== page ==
The Life-Dinner Principle of ROI
Why does a rabbit run faster than a fox? Because while the fox is running for his dinner, the rabbit is running for his life. Businesses work the same way.
This isn’t a post about motivations, but rather a very simple principle with far reaching consequences: Priorities matter. Things survive for a reason. Existence implies viability.
Therefore we should always be on guard when given easy answers to hard questions and simple metrics to explain complex businesses. Life is much more complicated than dinner.
Rabbits, Foxes and Cuckoo Birds
Richard Dawkins, in his book The Selfish Gene redefined how we think about culture and business by thinking deeply about things like rabbits, foxes and cuckoo birds. (It was in this book that he coined the term, meme).
Rabbits that are born slow are more likely to get eaten, enlarging the proportion of fast rabbits in the gene pool. Foxes who are fast enough to catch the slowest rabbits survive and continue to propagate, but only need to be fast enough to stay well fed.
If foxes became too efficient or rabbits became to slow, neither would survive. All of rabbits would get eaten and the foxes would either starve or have to seriously change their business model.
The cuckoo story is more bizarre. They have evolved to lay eggs that look so much like those of other birds that they are able to drop them in their nests, leaving the unsuspecting victims to do the hard work of nurturing the cuckoo offspring.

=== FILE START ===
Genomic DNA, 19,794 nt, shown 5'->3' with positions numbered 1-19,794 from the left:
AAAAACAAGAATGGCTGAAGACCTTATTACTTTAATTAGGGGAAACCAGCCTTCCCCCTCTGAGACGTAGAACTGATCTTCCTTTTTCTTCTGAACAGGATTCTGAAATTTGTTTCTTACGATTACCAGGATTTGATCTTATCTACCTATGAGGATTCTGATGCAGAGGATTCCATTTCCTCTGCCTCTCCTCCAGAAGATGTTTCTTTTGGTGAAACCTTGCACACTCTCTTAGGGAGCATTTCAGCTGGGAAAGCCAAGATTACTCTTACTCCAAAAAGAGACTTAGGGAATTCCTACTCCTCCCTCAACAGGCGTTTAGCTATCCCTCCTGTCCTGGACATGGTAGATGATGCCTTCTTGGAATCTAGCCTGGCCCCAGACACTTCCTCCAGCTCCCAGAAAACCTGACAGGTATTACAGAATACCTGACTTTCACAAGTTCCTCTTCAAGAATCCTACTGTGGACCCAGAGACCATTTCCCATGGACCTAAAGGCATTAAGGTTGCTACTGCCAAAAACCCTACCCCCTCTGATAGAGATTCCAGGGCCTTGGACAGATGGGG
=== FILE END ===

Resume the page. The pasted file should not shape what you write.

Why haven’t the other birds evolved a defense mechanism against the ruse? Most probably because the costs would outweigh the benefits. They nurture far more of their own eggs than those of the deceitful cuckoos and that’s what they need to do in order to thrive.
Expending the energy of a few dinners is more than worth it when life hangs in the balance. Nature is a great optimizer.
Life and Dinner in Business
Once you become aware of the life-dinner principle you start seeing it everywhere. All too often, it is put in clichéd terms of “long-term vs. short-term,” but it’s really about the difference between having a true commitment to excellence and just keeping up appearances.
Here are some examples:
Talent Development: When I was just getting started I was lucky to work for Katz Media, which has one of the best training programs in the industry. They invested thousands of dollars to train me for the first three months of my employment, even before I met my first client.
They are more than willing to miss a few dinners to field the very best media sales team in the world, which is one reason why they have been the dominant media representation company for over a century.
When you look around at the world’s top companies, the ones that have prospered for decades, they invest seriously in their talent. GE invests $1 billion in Crotonville and related programs. P&G ensures that employees get experience in a variety of divisions and regions. The list goes on.
Leadership vs. Optimization: Optimization is about getting more of what you want for fewer inputs. Leadership is about getting your people to want what you want. Leadership requires not only investment, but serious dedication to the overall mission.